tn In the Greek text the prologue to 1 John (vv. 1-4) makes up a single sentence. This is awkward in Greek, and a literal translation produces almost impossible English. For this reason the present translation places a period at the end of v. 2 and another at the end of v. 3. The material in parentheses in v. 1 begins the first of three parenthetical interruptions in the grammatical sequence of the prologue (the second is the entirety of v. 2 and the third is the latter part of v. 3). This is because of the awkwardness of connecting the prepositional phrase with what precedes, an awkwardness not immediately obvious in most English translations: “what we beheld and our hands handled concerning the word of life…” As J. Bonsirven (Épîtres de Saint Jean [CNT], 67) noted, while one may hear about the word of life, it is more difficult to see about the word of life, and impossible to feel with one’s hands about the word of life. Rather than being the object of any of the verbs in v. 1, the prepositional phrase at the end of v. 1 (“concerning the word of life…”) is more likely a parenthetical clarification intended to specify the subject of the eyewitness testimony which the verbs in v. 1 describe. A parallel for such parenthetical explanation may be found in John 1:12 (τοῖς πιστεύουσιν εἰς τὸ ὄνομα αὐτοῦ, toi" pisteuousin ei" to onoma autou).

(0.09) (Eph 1:1)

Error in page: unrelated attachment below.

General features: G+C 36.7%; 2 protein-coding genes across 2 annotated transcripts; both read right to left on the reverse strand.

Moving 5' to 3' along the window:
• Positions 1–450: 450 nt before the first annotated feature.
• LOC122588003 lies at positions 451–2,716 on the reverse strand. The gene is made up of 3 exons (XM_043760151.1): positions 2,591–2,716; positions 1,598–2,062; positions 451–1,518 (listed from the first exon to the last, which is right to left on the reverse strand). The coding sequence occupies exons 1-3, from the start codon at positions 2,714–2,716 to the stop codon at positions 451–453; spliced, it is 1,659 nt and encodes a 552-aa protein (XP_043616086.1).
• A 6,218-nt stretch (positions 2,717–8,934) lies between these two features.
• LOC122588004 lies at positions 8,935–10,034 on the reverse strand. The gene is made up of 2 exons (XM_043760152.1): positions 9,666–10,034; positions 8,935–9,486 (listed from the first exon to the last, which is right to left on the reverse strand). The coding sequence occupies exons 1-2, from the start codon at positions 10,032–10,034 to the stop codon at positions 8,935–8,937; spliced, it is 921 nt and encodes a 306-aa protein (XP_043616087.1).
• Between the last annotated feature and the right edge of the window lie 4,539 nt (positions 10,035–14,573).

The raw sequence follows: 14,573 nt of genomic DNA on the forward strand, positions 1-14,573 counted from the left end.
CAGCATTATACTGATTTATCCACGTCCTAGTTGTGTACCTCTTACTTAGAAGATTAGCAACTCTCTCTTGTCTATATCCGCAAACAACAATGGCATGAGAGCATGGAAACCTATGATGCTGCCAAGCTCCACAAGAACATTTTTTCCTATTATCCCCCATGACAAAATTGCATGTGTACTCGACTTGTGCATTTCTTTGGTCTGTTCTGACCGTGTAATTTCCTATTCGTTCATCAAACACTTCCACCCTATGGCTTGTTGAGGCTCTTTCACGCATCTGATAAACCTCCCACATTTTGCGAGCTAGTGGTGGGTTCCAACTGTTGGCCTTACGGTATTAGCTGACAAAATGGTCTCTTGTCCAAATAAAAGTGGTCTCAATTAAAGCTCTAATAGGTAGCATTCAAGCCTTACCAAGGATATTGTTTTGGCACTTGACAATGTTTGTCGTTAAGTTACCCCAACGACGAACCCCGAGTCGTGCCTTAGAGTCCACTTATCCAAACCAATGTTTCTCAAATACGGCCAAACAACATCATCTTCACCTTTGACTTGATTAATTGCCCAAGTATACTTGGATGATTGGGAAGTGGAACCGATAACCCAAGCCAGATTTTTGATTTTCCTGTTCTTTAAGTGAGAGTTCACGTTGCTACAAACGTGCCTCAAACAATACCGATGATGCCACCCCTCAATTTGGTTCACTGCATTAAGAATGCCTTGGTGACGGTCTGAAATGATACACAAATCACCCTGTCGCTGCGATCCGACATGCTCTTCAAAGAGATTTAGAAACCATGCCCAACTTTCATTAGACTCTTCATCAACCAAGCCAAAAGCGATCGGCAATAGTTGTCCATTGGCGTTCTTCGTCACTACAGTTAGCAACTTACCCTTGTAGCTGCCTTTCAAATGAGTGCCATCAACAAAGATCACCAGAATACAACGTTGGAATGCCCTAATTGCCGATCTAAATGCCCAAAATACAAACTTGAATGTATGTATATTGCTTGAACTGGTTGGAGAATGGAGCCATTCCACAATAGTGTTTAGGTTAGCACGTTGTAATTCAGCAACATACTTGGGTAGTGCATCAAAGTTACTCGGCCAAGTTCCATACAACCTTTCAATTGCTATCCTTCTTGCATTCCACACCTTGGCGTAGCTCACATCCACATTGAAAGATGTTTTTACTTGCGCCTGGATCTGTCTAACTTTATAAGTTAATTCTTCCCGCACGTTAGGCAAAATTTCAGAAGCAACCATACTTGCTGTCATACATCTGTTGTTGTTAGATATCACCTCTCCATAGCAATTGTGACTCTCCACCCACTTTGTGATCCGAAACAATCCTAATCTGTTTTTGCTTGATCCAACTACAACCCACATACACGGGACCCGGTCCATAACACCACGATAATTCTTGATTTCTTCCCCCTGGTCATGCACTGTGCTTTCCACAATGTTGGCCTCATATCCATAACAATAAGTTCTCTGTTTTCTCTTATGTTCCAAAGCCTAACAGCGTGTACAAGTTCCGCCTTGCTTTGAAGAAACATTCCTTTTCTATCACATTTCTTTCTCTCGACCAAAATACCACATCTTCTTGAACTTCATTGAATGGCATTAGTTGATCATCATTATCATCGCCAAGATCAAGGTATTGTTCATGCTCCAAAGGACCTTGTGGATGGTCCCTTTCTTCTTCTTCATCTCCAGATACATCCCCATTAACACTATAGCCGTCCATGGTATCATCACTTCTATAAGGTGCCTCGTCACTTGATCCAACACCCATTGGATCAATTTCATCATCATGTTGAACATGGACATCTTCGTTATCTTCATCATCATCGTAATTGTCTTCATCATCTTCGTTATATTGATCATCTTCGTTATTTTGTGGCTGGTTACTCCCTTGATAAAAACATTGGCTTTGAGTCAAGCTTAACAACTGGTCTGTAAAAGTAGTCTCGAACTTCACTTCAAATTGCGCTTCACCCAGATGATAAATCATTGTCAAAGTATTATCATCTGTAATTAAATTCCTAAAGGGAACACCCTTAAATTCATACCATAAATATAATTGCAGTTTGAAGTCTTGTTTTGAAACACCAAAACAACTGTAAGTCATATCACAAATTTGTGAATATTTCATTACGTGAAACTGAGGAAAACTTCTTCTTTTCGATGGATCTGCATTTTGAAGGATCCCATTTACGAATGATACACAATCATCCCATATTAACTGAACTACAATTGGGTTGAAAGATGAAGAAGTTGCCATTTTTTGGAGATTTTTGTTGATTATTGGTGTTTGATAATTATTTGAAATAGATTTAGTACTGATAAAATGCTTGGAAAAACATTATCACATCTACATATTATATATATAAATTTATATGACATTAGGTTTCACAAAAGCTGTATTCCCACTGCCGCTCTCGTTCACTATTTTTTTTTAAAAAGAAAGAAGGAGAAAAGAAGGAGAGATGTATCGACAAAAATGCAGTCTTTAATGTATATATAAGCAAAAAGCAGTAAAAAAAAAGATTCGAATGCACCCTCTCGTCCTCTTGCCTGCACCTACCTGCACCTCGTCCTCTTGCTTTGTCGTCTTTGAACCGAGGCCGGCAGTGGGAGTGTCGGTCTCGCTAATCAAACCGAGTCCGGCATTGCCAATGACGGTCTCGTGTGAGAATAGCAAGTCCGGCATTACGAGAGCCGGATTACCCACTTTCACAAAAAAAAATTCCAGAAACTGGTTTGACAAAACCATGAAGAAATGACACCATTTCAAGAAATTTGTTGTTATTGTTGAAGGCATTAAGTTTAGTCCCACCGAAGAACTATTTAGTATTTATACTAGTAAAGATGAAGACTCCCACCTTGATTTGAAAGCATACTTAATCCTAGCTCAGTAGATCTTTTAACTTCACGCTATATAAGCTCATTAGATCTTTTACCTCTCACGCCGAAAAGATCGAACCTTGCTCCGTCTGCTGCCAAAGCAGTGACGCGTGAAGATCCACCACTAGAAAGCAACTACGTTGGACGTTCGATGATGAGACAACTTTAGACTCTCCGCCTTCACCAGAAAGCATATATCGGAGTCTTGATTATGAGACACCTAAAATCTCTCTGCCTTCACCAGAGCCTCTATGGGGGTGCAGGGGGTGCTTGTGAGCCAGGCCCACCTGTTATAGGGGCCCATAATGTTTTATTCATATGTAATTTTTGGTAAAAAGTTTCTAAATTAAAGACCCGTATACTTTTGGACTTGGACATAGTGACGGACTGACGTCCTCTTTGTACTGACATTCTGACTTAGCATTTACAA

tc The earliest and most important mss omit “in Ephesus” (Ì46 א* B* 6 1739 [McionT,E]), yet the opening line of this epistle makes little sense without the phrase (“to the saints who are and are faithful…”? or perhaps “to the saints who are also faithful,” though with this sense the οὖσιν [ousin] is redundant and the καί [kai] is treated somewhat unnaturally). What is interesting is Marcion’s canon list which speaks of the letter to the Laodiceans among Paul’s authentic epistles. This, coupled with some internal evidence that the writer did not know his audience personally (cf. 1:15; 3:2; absence of personal names throughout), suggests that Ephesians was an encyclical letter, intended for more than one audience. Does this mean that the shorter reading is to be preferred? Yes and no. A plausible scenario is as follows, assuming Pauline authorship (though this is strongly contested today; for arguments on behalf of Pauline authorship, see M. Barth, Ephesians [AB 34], 1:36-50; P. T. O’Brien, Ephesians, 4-47; and H. W. Hoehner, Ephesians, 2-61): Paul sent the letter from Rome, intending it first to go to Ephesus. At the same time, Colossians was dispatched. Going counterclockwise through Asia Minor, this letter would first come to Ephesus, the port of entry, then to Laodicea, then Colossae. Tychicus’ instructions may well have been for each church to “fill in the blank” on the address line. The church at Ephesus would have certainly made the most copies, being Paul’s home base for nearly three years. Hence, most of the surviving copies have “in Ephesus” in v. 1 (so א2 A B2 D F G Ψ 0278 33 1881 Ï latt sy co). But one might expect a hint of evidence that Laodicea also made a few copies: Both Marcion’s list and Col 4:16 may well imply this. What is to account for the early Alexandrian evidence, then? These mss were perhaps made from a very early copy, one reflecting the blank line before each church filled it in. Although it is of course only speculation (as is necessary in a historical investigation lacking some of the pieces to the puzzle), this scenario accounts for all of the data: (1) “in Ephesus” in most mss; (2) Laodicea in Marcion’s list and Col 4:16; (3) the lack of an addressee in the earliest witnesses; (4) why the earliest witnesses’ reading must be rejected as too hard; and (5) why the author seems not to know the readership. In sum, is “in Ephesus” original? Yes and no. Some address belongs there; ἐν ᾿Εφέσῳ (en Efesw) is the predominant address, but several other churches also received this circular letter as their own. For this reason the phrase has been placed in single brackets in the translation. NA27 also lists the words in brackets, indicating doubt as to their authenticity.